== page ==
How To Recruit Great Franchisees


Recruitment can be a headache for franchisees and franchisors alike. Ann Andrews offers some suggestions on finding the right person for the job. This article highlights simple tips for uncovering the potential bad apples, and will help you to ensure you recruit the great franchisees by using a simple interview questioning process. Take your time to read this and then take your time with your recruitment process. The reward of hiring the right person will be worth it.

There was a time in the world of work when there was little possibility of too many people applying for a position. Often, companies advertise several times and get no applicants at all. And then the recession of 2008 hit! Suddenly hundreds of thousands of people were made redundant with very little notice. Organisations became inundated with applicants. One position for a school janitor received 700 applications. The recession also caused a lot of those people to consider buying a franchise – the hope being that they could buy a secure future.

The challenge then becomes sifting through those hundreds of applicants to find the best potential franchisees.

The Cost Of Franchisee Turnover

There are wide variances on the estimated cost of turnover. In the case of an actual emplolyee, expert opinions vary between a starting point of around 75% of the annual salary for that position up to a staggering 24 times that person’s salary! In the case of franchisees, consider the reputation of having high turnover – and the challenge of the perception in the marketplace that this is a franchise that can’t keep people!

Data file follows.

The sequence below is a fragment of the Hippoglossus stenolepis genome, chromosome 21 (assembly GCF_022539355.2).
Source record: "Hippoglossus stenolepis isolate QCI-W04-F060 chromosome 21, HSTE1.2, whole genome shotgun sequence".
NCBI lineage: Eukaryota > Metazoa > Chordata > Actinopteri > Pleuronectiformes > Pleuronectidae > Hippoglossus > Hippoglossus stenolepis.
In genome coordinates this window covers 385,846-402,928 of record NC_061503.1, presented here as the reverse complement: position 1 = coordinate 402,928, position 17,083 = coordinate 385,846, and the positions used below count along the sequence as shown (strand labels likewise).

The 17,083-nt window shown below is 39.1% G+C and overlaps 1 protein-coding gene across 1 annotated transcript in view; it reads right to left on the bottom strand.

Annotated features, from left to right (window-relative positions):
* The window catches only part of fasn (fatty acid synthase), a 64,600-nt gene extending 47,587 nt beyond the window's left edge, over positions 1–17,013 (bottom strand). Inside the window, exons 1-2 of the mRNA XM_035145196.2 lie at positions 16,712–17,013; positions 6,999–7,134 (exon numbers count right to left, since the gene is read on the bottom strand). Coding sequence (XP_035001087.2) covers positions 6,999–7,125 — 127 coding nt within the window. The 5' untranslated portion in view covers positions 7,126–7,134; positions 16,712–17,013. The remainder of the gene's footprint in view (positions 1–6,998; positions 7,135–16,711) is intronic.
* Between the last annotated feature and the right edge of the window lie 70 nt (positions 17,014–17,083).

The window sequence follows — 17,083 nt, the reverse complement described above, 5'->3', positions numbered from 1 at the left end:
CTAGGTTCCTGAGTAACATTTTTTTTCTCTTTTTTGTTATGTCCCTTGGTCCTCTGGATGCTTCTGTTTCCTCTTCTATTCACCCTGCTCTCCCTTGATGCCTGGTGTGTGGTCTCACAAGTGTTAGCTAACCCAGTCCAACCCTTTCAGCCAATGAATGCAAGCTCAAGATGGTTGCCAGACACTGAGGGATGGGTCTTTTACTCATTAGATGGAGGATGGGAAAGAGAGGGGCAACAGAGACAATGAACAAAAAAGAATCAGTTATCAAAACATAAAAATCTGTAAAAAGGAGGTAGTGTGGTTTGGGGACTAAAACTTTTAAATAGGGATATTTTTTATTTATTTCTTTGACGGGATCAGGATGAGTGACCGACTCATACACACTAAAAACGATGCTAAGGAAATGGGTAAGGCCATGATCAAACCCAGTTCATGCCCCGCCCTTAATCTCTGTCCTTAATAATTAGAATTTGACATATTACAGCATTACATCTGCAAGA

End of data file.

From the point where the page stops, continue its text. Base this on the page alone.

In the recruitment game, whether it is recruiting staff or franchisees, the key principle always is - Skill vs. Attitude  what I call the 80/20 Principle (20% of your franchisees will give you 80% of your grief).

Did you know that if you have one negative person in your team or organisation, it will take approximately five positive people to overcome their energy!

Yes, we need a person with the skills to do the job, or at the very least the ability to learn the skills for the job – but we absolutely need the right skills plus a great attitude.

Uncovering the Potential Bad Apples

Always ask candidates to complete an application form. Yes, invite people to send in their CV’s, but mail or fax or email an application form to them as well.

Here are some general questions which will encourage people to open up:

  • What are the things that stress you, and how do you manage those stressors?
  • What motivates you to do your best work?
  • What aspects of your previous jobs did you like the most?
  • What management style are you most comfortable with?
  • What are the qualities you believe you bring to this job?
  • Tell me about the worst co-worker you have ever had and why were they so bad?
  • What excited you about this position?
  • When glancing through a newspaper or magazine, what type of articles usually leap out at you?
  • What is the greatest obstacle you have had to overcome in your life?
  • What has been your greatest achievement?
  • Who has inspired you the most during your life?

Ending The Interview

It is often worth ending the interview with a light-hearted, more relaxed question. Questions like these will often tell you much about the interviewee’s values. But ask only one:

  • If you could spend a day with a famous person (living or dead), whom would you choose?
  • If you won $5 million, what would you do differently?
  • If you were elected prime minister, what would be the first thing you would do when taking up office?

And my personal favourite:

  • What would your best friend say is your most irritating trait?

I have often found out more about a person by asking this simple question than all the other questions put together.

Take time with your recruitment process.  As a franchisor seeing someone sitting in front of you with a hot cheque is a very tempting situation - but remember that 80/20 principle and think about the COST of hiring a bad apple and the cost of then getting rid of them.


Ann Andrews CSP specialises in working with high performing teams and showing managers how to deal with poor performance.

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